Biosecurity and exotic disease surveillance in the New Zealand pig industry : a thesis presented in partial fulfilment of the requirements for the degree of Doctor of Philosophy at Massey University, New Zealand
The New Zealand commercial pig industry is modern and highly productive. The industry is free from many of the important infectious diseases present in much of the rest of the world. However, alongside the commercial industry are a large number of non-commercial pig holdings operated with minimal attention to biosecurity. The extent to which the activities in the non-commercial sector might negatively impact the commercial sector was unknown therefore a series of projects was undertaken to explore the likelihood of an exotic disease occurring.
A risk assessment was undertaken to determine the likelihood porcine reproductive and respiratory syndrome (PRRS) virus would be introduced into New Zealand through imported fresh pork. The study estimated that at least 4.3 pig herds per year were likely to become infected with PRRS and that 36% of these incursions would spread to additional herds. It was recognized that the data describing the interactions between commercial and non-commercial pigs could be improved so a prospective study was undertaken to collect information about the movements of pigs and genetic material between farms.
To assist in development of a national surveillance programme, two additional studies were then initiated. First, a study was conducted to determine the effect of blood sample mishandling on the performance of ELISA assays and second, a retrospective analysis of data from a national abattoir-based lesion recording system (PigCheck) was conducted. These studies were done with the realization that future surveillance activities would need to incorporate creative means of generating high-quality surveillance data, from various surveillance components, using both laboratory- and field-based staff.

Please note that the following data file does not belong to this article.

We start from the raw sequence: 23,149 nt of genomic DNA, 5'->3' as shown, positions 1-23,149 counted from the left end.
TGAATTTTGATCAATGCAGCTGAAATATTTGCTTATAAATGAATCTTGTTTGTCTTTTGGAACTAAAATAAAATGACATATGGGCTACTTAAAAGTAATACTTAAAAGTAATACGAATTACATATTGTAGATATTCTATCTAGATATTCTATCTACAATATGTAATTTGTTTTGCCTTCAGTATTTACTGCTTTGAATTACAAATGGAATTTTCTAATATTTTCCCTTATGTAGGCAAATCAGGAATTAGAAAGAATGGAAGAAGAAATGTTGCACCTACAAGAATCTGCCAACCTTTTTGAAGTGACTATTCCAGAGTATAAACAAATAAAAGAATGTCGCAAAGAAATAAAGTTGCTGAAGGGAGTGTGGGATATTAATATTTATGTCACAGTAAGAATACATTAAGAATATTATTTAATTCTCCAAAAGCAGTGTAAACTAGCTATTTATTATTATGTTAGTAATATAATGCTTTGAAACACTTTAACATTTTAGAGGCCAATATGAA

Investment Logic Mapping was then used to assist the industry in establishing a biosecurity and surveillance strategy. A single strategy ‘improve surveillance’ was identified as the key area for biosecurity investment. In response to this finding, modelling of potential surveillance activities was completed and a surveillance programme was proposed costing approximately $0.50 per pig annually.
The work presented in this thesis demonstrates the New Zealand pig industry is susceptible to introduction of an exotic disease and that the population of non-commercial pigs must be considered when developing biosecurity, and disease readiness or response plans for the commercial industry. The described studies show that a cost effective national disease surveillance programme can be implemented through use of a combination of existing and newly developed sources of surveillance information.
Chapter 1 removed due to copyright reasons. Published as: Neumann, E. J.(2012). Disease
transmission and biosecurity. In J.J. Zimmerman, L.A. Karriker, A. Ramirez,
K.J. Schwartz, & G.W. Stevenson (Eds.), Diseases of swine (pp. 141-164).
Chichester, England: Wiley-Blackwell.